Democratic Dallas County commissioners narrowly agreed [Tuesday] afternoon to join a lawsuit against Republican Texas Gov. Rick Perry over state efforts to enforce a controversial voter identification law.
Democratic Commissioner Elba Garcia stepped out of the partisan fray inextricably linked to the national debate on voter ID laws and joined Republican colleague Mike Cantrell in voting against the move. County Judge Clay Jenkins and commissioners Theresa Daniel and John Wiley Price, all Democrats, votes for the measure.
Supporters of suing, including District Attorney Craig Watkins, said the move is an attempt to protect voters’ rights. An estimated 220,000 county voters lack the identification the law would require.
Cantrell, the lone Republican commissioner, accused his colleagues of using county funds to push a partisan agenda. Garcia criticized the lack of detailed information on what joining the suit will cost.
Here’s a fuller story in the DMN that adds a few more details.
Missing from the vote at Tuesday’s Commissioners Court meeting was a clear idea of just how much the county’s direct involvement will cost taxpayers.
That’s largely because commissioners haven’t been told what expenses will need to be covered — or how much of those costs will be paid by the lawsuit’s existing plaintiffs. Before the vote, Cantrell failed to get attorney Chad Dunn to provide ballpark figures of the suit’s total cost or each plaintiff’s likely contribution.
That ambiguity prompted Garcia’s opposition. Garcia said she wanted more time to figure out how much the county could end up paying Dunn’s firm. She said officials were told they had to vote Tuesday so that the state could be served with legal papers in the case before a hearing scheduled for next month.
Garcia said that state leaders still hadn’t been served with the initial complaint from the lawsuit, which was filed in federal court in June.
“When I ask for one week and I’m told it’s now or never, you won’t be a part of it, I take that as my questions are not important,” Garcia said.
When asked why attorneys couldn’t request that the September hearing be moved to allow both sides more time to prepare, Jenkins said there is no guarantee such a request would be granted.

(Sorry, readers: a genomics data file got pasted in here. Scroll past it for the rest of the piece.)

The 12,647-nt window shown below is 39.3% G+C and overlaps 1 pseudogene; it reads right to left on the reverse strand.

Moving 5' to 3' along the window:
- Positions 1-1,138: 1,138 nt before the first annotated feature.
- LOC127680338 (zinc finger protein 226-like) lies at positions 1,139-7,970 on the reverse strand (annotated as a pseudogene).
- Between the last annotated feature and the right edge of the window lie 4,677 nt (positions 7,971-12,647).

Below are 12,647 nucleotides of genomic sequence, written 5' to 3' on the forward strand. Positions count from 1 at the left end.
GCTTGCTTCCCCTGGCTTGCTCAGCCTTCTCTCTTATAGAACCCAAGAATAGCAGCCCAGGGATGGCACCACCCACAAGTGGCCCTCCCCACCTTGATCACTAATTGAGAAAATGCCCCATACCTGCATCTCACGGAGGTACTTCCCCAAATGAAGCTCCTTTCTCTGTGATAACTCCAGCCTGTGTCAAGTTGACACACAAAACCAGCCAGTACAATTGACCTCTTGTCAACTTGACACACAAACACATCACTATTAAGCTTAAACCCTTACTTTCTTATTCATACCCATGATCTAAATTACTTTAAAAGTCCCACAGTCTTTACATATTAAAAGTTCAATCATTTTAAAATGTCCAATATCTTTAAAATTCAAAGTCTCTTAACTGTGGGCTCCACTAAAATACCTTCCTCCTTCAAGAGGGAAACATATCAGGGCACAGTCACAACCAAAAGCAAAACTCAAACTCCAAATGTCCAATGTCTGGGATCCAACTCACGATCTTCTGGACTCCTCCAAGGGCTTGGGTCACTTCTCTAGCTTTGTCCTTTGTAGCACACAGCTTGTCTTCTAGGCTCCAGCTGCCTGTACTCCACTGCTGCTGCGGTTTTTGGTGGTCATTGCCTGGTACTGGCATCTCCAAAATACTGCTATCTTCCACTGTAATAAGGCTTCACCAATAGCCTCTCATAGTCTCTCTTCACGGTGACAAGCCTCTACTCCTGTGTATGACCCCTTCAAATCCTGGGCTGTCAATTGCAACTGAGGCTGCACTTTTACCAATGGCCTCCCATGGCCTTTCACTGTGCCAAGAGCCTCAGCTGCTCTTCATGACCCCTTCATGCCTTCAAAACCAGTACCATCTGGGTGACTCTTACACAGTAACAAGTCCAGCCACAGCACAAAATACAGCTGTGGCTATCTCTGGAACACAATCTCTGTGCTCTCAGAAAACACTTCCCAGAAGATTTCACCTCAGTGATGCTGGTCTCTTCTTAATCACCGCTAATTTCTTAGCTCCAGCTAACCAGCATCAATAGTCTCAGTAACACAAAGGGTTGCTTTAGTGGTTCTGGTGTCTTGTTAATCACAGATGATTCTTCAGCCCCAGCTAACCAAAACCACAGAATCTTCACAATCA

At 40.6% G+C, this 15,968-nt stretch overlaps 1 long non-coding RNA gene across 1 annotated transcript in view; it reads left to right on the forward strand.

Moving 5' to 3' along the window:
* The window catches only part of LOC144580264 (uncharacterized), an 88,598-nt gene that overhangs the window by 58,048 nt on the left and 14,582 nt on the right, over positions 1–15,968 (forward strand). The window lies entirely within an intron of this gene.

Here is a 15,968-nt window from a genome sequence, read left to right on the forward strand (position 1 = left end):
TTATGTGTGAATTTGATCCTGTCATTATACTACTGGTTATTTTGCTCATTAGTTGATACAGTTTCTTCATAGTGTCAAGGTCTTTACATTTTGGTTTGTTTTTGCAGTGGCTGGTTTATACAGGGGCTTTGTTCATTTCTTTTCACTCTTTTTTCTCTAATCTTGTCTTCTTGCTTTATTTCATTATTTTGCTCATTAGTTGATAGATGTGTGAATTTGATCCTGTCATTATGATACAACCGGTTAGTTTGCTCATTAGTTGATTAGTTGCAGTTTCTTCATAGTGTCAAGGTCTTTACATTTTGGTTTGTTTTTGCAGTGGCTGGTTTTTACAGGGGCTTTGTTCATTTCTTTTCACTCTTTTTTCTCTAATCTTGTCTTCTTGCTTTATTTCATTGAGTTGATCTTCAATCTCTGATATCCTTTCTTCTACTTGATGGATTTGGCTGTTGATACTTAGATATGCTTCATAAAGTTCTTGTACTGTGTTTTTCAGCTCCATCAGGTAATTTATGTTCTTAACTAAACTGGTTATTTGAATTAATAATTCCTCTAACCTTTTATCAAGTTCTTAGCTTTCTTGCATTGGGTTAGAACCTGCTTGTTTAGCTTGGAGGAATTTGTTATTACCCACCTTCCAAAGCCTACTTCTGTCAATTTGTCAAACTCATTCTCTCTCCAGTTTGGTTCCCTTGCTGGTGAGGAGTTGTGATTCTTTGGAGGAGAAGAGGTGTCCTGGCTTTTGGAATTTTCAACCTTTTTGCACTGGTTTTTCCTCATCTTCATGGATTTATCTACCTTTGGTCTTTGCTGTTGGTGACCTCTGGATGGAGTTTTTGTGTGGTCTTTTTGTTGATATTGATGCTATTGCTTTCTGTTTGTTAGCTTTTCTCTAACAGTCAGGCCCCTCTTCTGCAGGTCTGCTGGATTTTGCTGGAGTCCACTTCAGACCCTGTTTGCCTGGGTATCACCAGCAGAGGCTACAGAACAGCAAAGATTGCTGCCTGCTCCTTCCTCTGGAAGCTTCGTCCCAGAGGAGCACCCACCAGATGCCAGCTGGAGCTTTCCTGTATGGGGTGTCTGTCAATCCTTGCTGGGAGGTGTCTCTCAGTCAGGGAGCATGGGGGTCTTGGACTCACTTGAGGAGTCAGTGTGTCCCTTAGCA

As she did on the campaign trail last year, Daniel said managing the county’s budget is the primary job of commissioners. But she added Tuesday that fighting the state is the “right thing to do” because Texas is using taxpayer money to disenfranchise voters.
“That’s wrong, but that’s on somebody else’s plate,” she said.
According to this DMN story from before the vote, the commissioners voted to hire a law firm to join a federal lawsuit. That would be the Veasey lawsuit, which of course is now enmeshed with the Justice Department lawsuit. I’m honestly not sure what the practical effect of this will be, but hey, the more the merrier. The question about how much this will cost is a fair one, and if it turns out to be a bigger number than expected it will be a political issue for County Judge Clay Jenkins and DA Craig Watkins, both of whom are up for re-election next year. As for the complaint about pushing a partisan agenda, well, tell it to Greg Abbott. A statement from the Dallas County Democratic Party is beneath the fold, and BOR, The Trib, and Trail Blazers have more.
Today the Dallas County Commissioners Court voted to join the federal lawsuit filed by North Texas Congressman Marc Veasey and other elected officials and voters to stop the enforcement of Texas’ discriminatory photo Voter ID law.
“This terrible law has been stuck down by the DOJ and then later denounced for ‘strict unforgiving burdens on the poor and racial minorities in Texas’ – nothing has changed,” said Taylor Holden, Dallas County Democratic Party Executive Director. “Perry and Abbott are not interested in electoral integrity, they simply want to restrict access to voting,” she said.
Last year, the Texas Secretary of State’s office did not find matching driver licenses or state-issued photo IDs for 2.4 million Texas voters, including 220,000 Dallas County voters. Dallas County has Department of Public Safety ID-issuing offices, but none in the southeastern quadrant of Dallas County, where many minority and poor voters live.
Despite claims to the contrary, Voter ID comes at a high cost. Voters must take time off work, travel and pay for the legal documents that are prerequisites to obtaining the state’s “free” photo Voter ID. Birth certificates can cost between $8 and $25. Marriage licenses, required for married women whose birth certificates include a maiden name, can cost between $8 and $20. To compare, in today’s dollars, the notorious poll tax would be $10.64.
We are proud of the Commissioners Court for their courageous action in support of sacred voting rights, which are as important as public health and public works.